Paradise Camp Fire-Toxic To Everyone!
As of today, the toll from the fire started last week in northern California, is 71 fatalities and 150,000 acres lost. The fire is only 55% contained but it is slowing down.
The recent count of structures burned in the Camp Fire in Paradise CA is now over 12,000 and many if not most of those were older stock built prior to 1979. The problem with older structures is they contain toxic materials like lead and asbestos from earlier (and now banned) construction methods. Here’s a brief rundown on the paint and other coatings used on most of those structures that is now loose and wafting around in the air.
From the 1940’s to the 1970s PCB’s were widely used in paints and preservatives. Most paints used until 1978 contained lead. Paints contained mercury until 1990. These heavy metals were used to improve flow, durability, flexibility and to improve resistance to fire damage and moisture. When plastic is burned it also releases toxic chemical fumes (like dioxins, furans and styrene gas) into the air that are really bad for you and the environment.
According to health scientists, burning wood and other materials coated with paint containing PCBs, Lead, Mercury and other heavy metals results in exponentially higher exposure to those harmful chemicals. An even greater concern is the danger of exposure to Dioxins and Furans, which are produced when PCBs are burned at lower temperatures. Old stains can also contain toxic ingredients, and even some new paints include ingredients which should never be burned, for example paints containing Teflon which produces a very hazardous gas if burned.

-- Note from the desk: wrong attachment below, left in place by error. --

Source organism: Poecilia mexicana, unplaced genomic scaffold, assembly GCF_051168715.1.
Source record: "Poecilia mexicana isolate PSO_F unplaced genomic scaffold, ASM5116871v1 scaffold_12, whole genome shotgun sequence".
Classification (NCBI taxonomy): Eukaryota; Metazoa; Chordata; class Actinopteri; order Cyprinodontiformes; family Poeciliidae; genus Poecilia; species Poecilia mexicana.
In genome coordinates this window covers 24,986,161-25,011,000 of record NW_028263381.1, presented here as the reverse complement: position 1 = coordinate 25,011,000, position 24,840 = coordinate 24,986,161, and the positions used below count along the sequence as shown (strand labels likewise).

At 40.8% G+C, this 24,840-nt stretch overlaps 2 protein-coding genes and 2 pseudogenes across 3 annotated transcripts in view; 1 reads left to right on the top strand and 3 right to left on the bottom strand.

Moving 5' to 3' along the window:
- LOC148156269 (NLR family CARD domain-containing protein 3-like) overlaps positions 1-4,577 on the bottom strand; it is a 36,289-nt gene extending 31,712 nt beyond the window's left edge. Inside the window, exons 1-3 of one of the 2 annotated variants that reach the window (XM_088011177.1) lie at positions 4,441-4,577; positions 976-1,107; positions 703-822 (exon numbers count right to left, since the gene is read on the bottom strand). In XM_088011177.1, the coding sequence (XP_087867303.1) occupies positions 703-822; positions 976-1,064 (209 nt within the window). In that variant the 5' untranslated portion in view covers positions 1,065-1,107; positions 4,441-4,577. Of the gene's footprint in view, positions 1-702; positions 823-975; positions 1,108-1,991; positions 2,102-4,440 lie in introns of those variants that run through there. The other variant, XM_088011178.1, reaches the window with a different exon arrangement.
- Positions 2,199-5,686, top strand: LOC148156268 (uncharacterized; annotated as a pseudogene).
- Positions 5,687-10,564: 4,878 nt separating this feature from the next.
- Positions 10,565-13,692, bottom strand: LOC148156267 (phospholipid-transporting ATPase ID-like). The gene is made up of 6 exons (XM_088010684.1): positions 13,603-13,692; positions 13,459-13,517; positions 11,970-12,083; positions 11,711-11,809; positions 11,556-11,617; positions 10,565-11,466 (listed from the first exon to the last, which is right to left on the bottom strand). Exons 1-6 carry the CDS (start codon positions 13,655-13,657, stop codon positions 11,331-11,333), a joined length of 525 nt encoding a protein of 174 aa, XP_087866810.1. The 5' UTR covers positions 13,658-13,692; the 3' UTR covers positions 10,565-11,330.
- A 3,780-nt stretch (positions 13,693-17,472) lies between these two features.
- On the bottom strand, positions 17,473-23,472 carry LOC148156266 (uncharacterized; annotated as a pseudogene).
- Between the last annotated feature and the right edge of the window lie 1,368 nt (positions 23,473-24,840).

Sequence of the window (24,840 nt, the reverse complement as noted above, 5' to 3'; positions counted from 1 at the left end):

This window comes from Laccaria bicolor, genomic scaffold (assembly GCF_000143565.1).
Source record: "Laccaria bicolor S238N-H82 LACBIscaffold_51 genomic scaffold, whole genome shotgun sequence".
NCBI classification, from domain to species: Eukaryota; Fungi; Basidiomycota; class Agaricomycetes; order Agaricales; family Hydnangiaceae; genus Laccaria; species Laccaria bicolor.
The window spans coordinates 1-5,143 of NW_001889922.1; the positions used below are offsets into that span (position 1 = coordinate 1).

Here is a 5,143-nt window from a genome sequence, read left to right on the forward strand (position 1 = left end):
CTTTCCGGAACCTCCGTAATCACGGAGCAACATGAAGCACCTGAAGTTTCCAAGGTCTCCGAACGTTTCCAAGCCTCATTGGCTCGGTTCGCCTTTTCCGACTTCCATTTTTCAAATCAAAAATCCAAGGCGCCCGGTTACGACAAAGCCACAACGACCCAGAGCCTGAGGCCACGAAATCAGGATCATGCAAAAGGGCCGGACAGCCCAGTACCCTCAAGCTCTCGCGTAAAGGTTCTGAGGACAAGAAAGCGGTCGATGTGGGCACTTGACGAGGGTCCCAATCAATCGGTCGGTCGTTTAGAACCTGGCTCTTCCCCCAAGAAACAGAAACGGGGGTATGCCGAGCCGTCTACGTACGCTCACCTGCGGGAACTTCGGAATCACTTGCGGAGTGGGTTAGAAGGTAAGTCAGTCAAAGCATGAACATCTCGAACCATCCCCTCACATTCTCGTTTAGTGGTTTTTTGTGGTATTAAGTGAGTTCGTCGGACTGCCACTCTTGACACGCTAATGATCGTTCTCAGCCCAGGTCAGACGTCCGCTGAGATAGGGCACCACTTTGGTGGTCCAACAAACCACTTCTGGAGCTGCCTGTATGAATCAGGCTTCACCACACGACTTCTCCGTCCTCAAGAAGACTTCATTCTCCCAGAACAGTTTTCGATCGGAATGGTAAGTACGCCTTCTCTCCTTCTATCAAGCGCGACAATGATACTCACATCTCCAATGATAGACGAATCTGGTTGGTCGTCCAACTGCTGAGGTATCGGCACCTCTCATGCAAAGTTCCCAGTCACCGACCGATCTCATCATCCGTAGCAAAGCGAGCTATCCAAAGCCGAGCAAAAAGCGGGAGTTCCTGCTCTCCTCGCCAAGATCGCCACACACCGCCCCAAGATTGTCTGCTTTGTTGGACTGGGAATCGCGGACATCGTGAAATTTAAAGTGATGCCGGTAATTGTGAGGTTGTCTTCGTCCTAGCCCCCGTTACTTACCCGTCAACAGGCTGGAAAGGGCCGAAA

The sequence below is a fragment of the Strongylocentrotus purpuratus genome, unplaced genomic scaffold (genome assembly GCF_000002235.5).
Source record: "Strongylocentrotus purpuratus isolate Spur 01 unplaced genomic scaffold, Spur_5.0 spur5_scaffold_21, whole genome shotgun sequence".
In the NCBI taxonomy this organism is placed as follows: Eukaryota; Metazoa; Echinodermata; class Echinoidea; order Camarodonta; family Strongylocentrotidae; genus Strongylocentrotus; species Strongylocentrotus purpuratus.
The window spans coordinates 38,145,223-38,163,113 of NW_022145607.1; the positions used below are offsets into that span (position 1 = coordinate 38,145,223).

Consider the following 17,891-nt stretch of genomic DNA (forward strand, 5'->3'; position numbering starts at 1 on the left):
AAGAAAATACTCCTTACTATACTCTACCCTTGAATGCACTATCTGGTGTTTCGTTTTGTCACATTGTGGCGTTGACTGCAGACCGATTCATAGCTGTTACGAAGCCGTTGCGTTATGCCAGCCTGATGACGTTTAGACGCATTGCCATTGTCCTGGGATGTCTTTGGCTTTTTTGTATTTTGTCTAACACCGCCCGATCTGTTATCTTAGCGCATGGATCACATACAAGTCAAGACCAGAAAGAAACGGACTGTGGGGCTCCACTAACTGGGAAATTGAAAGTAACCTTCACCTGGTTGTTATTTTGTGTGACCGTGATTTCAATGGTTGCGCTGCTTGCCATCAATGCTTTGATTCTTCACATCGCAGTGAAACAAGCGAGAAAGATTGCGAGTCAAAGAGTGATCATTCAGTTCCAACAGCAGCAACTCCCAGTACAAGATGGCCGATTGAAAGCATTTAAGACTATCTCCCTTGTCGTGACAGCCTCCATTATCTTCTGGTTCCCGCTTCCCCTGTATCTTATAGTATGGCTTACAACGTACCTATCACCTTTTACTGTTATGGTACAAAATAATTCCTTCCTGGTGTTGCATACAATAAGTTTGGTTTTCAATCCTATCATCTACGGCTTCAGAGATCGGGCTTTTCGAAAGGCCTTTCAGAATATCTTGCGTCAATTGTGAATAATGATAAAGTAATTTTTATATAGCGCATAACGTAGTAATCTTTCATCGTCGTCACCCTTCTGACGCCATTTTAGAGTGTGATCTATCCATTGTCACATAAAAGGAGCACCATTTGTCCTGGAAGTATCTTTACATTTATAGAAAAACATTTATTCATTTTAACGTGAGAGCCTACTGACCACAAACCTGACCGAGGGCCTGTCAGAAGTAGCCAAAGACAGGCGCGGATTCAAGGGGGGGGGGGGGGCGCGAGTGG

Lead affects practically all systems within the body. At high levels it can cause convulsions, coma, and even death. Lower levels of lead can adversely affect the brain, central nervous system, blood cells, and kidneys. The effects of lead exposure on fetuses and young children can be severe. They include delays in physical and mental development, lower IQ levels, shortened attention spans, and increased behavioral problems. Fetuses, infants, and children are more vulnerable to lead exposure than adults since lead is more easily absorbed into growing bodies, and the tissues of small children are more sensitive to the damaging effects of lead. Children may have higher exposures since they are more likely to get lead dust on their hands and then put their fingers or other lead-contaminated objects into their mouths.
Get your child tested for lead exposure. To find out where to do this, call your doctor or local health clinic. For more information on health effects, get a copy of the Centers for Disease Control’s, Preventing Lead Poisoning in Young Children (October 1991).
If you are in the affected area, by all means take precautions to filter your breathing air. This is serious stuff and lord knows what the long-term ramifications are going to be. We are all part of this disaster.